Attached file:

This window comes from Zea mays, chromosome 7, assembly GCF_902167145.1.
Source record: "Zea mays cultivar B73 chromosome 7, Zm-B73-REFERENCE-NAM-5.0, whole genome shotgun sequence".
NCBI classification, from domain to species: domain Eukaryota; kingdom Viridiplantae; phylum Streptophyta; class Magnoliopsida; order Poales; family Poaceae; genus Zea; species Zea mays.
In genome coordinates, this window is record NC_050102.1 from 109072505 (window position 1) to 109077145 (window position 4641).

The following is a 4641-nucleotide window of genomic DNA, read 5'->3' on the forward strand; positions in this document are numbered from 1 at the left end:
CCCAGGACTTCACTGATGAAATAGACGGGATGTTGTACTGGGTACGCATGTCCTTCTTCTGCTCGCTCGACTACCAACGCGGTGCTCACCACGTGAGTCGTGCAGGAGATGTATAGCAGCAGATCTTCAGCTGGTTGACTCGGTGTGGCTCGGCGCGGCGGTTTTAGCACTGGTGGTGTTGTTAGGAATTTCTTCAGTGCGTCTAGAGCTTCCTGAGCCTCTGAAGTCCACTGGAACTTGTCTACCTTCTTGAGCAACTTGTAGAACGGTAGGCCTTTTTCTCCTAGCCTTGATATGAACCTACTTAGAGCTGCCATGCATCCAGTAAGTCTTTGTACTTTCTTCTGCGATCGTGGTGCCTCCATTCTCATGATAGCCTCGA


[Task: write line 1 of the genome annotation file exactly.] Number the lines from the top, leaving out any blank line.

This window comes from Zea mays, chromosome 7, assembly GCF_902167145.1.